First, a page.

I have tried to make money in rentals, but all I find is that it looks good on paper, but I am constantly coming out of pocket and nothing ever goes into my bank account. Am I just doing it wrong? If so, how come there is no large REIT or big company based on renting mobile homes in existence? If it was such a great idea, don’t you think there would be the McDonald’s of trailer rental out there? I am pretty pessimistic at this point.


#5

Rentals aren’t for everyone. I think your McDonald’s comment is relevant in that many types of independent, owner-operator businesses can thrive where large corporations will surely fail. I think this should be kept in mind when hiring others to manage/ sell.


#6

Edwin,

I agree with Shawn, rentals are not for everyone but I find that most often folks assume it’s not for them before they every try because they have heard all kinds of crazy horror stories.

Those horror stories are rarely first person accounts… always my neighbor’s bosses, friend’s cousin etc.

The reality is renting is a business and if you approach it otherwise and don’t follow the landlord tenant laws, you will have horror stories.

As for making money with rentals, think about how many people make a living renting real estate. Think about Lonnie Scruggs and his story. He was a landlord for 20 years BEFORE coming up with his mobile home investing ideas.

Read the millionair next door. I believe it is page 9 or so where it talks about the type of businesses they really own (not what you might assume they own). Guess which one they mentioned…mobile home parks.

I know several prolific house “flippers” and even they own rentals eventually to reduce their tax hits, increase their net worth and provide for their retirements.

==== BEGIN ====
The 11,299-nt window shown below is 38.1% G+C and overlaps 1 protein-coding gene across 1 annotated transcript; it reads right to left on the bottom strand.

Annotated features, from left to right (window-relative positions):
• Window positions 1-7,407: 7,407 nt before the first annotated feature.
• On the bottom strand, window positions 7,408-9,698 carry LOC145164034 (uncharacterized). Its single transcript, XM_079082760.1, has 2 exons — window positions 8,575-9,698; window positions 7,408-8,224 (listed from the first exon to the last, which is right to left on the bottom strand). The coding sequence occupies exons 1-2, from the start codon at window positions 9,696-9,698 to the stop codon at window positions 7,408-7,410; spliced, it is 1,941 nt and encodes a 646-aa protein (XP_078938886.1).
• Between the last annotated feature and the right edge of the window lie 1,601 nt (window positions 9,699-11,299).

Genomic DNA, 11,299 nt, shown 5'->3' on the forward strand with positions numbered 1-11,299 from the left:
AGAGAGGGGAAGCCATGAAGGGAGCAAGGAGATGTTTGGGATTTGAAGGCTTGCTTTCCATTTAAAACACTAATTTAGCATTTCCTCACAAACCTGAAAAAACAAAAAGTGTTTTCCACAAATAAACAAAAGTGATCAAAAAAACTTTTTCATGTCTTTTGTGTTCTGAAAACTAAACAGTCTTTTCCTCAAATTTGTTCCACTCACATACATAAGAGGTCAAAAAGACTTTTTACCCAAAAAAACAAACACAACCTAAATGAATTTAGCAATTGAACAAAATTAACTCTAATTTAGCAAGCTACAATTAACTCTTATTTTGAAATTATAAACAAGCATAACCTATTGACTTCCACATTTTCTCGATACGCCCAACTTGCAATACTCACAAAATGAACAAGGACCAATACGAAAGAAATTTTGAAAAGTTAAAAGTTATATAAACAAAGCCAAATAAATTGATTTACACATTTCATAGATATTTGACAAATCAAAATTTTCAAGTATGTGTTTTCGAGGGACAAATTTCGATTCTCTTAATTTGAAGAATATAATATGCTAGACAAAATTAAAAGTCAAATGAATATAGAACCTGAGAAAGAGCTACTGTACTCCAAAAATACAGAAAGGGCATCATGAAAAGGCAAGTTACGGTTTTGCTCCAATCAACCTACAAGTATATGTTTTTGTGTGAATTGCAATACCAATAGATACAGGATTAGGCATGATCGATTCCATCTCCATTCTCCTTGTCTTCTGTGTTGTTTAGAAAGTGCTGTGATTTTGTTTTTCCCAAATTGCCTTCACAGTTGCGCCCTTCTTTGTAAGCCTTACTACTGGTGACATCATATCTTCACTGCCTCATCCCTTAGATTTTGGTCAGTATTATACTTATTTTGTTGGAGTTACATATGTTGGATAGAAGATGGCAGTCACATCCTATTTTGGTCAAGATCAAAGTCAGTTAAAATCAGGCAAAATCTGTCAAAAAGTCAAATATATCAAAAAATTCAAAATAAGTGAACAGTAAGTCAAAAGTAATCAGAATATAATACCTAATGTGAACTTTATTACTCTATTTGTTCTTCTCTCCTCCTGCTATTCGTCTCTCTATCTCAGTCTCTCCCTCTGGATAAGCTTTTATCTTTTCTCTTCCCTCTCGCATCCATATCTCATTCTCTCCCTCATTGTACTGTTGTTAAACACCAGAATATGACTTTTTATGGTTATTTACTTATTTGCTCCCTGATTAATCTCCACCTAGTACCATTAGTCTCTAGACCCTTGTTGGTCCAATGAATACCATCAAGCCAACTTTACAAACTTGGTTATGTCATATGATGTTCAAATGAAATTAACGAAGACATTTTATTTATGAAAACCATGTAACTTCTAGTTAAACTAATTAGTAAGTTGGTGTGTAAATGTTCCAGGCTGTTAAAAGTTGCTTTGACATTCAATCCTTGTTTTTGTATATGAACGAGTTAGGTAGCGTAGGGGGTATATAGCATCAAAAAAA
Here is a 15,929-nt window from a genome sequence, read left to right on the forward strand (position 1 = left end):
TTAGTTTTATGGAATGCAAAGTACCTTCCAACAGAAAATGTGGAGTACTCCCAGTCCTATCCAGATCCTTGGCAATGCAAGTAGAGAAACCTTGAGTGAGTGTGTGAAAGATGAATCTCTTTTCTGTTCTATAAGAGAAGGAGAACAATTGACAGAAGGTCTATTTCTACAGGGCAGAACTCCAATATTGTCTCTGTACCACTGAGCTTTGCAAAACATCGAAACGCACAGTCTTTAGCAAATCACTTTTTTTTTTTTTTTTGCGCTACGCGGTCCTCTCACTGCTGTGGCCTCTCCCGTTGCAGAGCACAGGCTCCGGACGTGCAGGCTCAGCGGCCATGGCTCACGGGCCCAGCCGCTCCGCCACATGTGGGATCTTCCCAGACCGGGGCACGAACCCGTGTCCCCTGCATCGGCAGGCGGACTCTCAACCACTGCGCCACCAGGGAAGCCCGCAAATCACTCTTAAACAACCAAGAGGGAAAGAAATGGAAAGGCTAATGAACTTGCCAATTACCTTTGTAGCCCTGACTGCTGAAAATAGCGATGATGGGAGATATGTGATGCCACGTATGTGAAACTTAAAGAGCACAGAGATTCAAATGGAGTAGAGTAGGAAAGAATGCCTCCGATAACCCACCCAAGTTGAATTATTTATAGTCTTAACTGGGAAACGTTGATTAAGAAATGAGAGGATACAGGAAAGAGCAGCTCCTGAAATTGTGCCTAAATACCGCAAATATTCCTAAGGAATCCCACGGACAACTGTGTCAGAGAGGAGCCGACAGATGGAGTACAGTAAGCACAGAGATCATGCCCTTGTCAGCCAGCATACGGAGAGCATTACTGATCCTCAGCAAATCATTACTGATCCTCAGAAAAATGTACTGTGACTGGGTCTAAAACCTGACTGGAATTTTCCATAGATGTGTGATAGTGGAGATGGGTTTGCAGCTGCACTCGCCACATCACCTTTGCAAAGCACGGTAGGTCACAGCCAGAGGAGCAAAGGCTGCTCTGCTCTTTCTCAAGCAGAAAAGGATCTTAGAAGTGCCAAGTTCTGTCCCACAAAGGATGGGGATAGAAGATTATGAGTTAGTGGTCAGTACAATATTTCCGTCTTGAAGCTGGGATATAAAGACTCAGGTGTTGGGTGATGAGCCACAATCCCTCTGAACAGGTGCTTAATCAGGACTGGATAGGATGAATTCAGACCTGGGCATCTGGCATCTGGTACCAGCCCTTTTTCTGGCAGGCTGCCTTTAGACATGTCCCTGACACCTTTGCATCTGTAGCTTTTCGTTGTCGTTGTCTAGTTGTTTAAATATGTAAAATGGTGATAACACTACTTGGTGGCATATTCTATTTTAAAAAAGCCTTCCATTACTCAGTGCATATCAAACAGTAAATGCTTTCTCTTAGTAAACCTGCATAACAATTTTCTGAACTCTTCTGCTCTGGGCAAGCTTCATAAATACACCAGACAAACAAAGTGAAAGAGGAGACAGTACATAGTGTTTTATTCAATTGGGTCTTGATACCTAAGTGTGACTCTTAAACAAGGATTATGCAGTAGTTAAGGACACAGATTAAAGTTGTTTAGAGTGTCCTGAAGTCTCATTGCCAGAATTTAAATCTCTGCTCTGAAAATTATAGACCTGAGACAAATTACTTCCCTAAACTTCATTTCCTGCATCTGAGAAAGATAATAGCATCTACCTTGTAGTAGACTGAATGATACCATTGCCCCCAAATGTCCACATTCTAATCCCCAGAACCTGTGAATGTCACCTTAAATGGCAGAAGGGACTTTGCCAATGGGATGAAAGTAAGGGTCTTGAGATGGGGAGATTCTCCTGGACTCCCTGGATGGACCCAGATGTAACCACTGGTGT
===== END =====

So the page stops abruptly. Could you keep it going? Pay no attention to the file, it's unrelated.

Edwin, I am not trying to convince you to be a landlord. It matters not to me if you choose to own rentals or not. Only you can decide.

As for your belief that REITS are the litmus test for good investing I could not disagree more. REITs to me always bring to mind Wall Street money trying to act like players in real property arena. Wall street investments seem to work on paper but to me fall short of truly understanding the face to face, people realities of landlording.

Take a look at some of these huge park investment pools that buy up parks all over the country at prices no one investor would be willing to pay, they jack up the rents hundreds of dollars per month and wonder why their vacancies are out of sight. That idea may have sounded good on paper but it was a short term gain followed by a long term problem.

Would you invest in something just because a huge, money banked company decides to do so? How could you begin to approach it the same as they do? Two totally different animals.

Why would I rent trailers Edwin? Easy. Look at the folks making a living investing in stick built rentals. Most spend many, many times the money to buy a stick built home that I buy a land/home property for and yet I cash flow better, have less overhead (lower risk) and appreciate and I still get appreciation to boot.

Less money at risk, better cash flow, lower overall risk, lower debt risk, appreciation and by renting (in most states) I get the use of the landlord/tenant act to quickly evict (if you play by the actual rules instead of self help evictions or listen to someone instead of knowing the rules yourself)…why would I NOT rent trailers?

Tony


#7

Thanks Shawn and Edwin, and yes, Tony it is a serious concern. I wrote as well as I could at the time I posted it. Shawn I get your communication, and I agree. Tony I bought your book back in 2005, we spoke about it, I am Bill Russell from CREO, and have been around the business and the forums. I posted the request for help in earnest, and I thankyou for your comments. I agree, and am now committed to do as you say, maximum the income of the property, which also maximizes its value in today’s market. All of us investors like to trade for income opportunities, but all investments don’t give a person a job all the time. Landlording needs to become my job for four or five years if I’m gonna do this stuff right, so I asked for help, and for the benefit of the experienced. I intended no mixed messages.